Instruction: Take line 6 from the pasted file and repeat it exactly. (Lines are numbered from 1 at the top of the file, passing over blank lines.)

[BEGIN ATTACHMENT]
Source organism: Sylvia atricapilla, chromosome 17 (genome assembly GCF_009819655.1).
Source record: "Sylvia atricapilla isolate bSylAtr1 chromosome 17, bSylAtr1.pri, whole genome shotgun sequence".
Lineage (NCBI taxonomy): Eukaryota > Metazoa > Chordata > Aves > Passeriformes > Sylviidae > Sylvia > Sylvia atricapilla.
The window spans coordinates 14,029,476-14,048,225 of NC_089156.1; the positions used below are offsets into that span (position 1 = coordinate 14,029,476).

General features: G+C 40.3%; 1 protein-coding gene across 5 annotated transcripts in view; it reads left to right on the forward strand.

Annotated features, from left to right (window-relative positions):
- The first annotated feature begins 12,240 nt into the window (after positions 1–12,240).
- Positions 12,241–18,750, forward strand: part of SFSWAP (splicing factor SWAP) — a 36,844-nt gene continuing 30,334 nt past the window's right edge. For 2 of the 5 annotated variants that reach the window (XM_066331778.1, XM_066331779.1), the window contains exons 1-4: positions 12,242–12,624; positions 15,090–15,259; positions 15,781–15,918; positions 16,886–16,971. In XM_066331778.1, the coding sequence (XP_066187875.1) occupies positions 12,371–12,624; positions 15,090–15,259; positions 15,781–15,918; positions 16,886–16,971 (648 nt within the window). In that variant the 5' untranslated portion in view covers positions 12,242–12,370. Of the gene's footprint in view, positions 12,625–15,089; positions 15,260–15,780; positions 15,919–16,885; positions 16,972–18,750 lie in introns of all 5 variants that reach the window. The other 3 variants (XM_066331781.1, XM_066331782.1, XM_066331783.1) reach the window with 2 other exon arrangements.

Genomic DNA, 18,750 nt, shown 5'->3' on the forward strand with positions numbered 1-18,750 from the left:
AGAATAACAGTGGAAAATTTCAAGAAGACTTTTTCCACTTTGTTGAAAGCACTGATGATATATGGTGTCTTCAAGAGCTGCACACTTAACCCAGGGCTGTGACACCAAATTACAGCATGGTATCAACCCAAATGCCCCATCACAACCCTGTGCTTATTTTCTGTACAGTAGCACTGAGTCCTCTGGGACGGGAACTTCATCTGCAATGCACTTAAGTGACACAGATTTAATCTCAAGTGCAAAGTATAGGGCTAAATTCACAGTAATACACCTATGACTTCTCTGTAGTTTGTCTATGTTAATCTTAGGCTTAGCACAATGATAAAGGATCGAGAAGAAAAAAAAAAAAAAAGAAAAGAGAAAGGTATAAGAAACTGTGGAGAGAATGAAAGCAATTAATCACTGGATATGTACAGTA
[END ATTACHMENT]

Annotated features, from left to right (window-relative positions):